When the Judicature Acts of 1873-76 merged five earlier courts[4] into a single High Court of Justice, the new court retained five divisions until 1880, the year when both the former lord chief justice of the Court of Queen’s Bench [5] and the former chief baron of the Court of Exchequer[6] died in office[7] and the former chief justice of the Court of Common Pleas, Lord Coleridge, became Lord Chief Justice of England,[8] an office he held until his death in 1894.[9]

He retained for himself the Collar of Ss which he had worn as Chief Justice of the Court of Common Pleas, and this passed down within his family until 2006, when the fifth Lord Coleridge, after obtaining a valuation from Sotheby’s, sold it by private treaty for £35,000 to the purchasers of his family home in Dorset. Two years later the purchasers resold it through Christie’s for £260,000, and this untoward turn of events led Lord Coleridge to sue Sotheby’s for negligence.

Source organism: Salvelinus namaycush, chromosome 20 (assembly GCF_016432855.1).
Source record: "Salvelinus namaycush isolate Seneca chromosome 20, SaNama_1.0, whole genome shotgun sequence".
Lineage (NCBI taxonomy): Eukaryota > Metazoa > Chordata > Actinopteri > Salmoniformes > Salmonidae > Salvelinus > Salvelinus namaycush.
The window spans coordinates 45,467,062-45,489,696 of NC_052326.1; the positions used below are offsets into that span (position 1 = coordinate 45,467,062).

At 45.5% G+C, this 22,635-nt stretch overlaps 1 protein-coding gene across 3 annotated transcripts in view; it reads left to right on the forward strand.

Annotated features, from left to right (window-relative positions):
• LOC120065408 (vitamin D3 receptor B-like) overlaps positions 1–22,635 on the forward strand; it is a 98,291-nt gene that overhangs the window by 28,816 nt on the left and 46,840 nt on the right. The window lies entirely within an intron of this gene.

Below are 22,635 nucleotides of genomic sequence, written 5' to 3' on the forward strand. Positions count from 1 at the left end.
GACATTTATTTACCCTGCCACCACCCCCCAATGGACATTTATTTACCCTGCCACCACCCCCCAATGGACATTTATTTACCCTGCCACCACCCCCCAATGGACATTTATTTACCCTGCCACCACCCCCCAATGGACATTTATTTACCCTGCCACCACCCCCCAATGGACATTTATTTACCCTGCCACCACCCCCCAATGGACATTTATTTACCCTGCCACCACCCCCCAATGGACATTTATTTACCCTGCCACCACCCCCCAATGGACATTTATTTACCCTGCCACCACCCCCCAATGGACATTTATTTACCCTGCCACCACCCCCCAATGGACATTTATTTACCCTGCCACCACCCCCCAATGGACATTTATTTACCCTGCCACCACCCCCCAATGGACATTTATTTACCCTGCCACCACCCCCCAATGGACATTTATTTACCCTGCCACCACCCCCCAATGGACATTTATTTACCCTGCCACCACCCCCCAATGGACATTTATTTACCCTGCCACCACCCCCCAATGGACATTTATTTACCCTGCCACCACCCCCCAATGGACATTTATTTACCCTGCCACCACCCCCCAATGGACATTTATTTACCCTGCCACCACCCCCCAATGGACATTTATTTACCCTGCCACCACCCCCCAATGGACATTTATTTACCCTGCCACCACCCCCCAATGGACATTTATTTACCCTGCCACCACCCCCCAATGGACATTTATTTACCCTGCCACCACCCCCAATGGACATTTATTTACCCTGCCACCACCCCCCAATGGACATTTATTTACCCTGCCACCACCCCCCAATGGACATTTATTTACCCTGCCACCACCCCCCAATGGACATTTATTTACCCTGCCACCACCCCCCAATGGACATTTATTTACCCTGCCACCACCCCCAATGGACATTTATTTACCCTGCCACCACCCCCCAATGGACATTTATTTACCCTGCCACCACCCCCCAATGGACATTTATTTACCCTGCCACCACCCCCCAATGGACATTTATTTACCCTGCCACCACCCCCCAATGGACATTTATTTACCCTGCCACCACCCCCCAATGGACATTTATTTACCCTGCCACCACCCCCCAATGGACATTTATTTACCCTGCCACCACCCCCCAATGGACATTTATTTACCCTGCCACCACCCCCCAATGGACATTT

In March 2012 HH Judge Pelling QC dismissed his claim.[10] The judgment is worth a blog of its own. Suffice it to say that while it was common ground that the Tudor Rose in the centre, manufactured from 22-carat gold, was made in the late 17th century, battle raged on the question whether the Sotheby’s valuer had been negligent in ascribing the same date to the manufacture of the 20-carat gold chain, as opposed to a date 100 years earlier.[11]

Was the chain made before 20 April 1576 when it became illegal to manufacture items of gold of less than 22 carats of fineness? How widespread was the habit of jewellers to ignore the post-1576 regime for making gold chains? Would a chain made in post-Restoration England have been made by the open mould casting method? Is the post-1660 Gilbert Collar, shown in a portrait of a Chief Baron of the Exchequer of that time a reliable piece of assistance? What help is obtainable from contemporary literature? Or contemporary portraiture? – Lord Coleridge’s chain and collar first appear in a portrait of a Chief Justice, Common Pleas, in 1714, and thereafter continuously until he himself received it on his appointment to that office in 1873.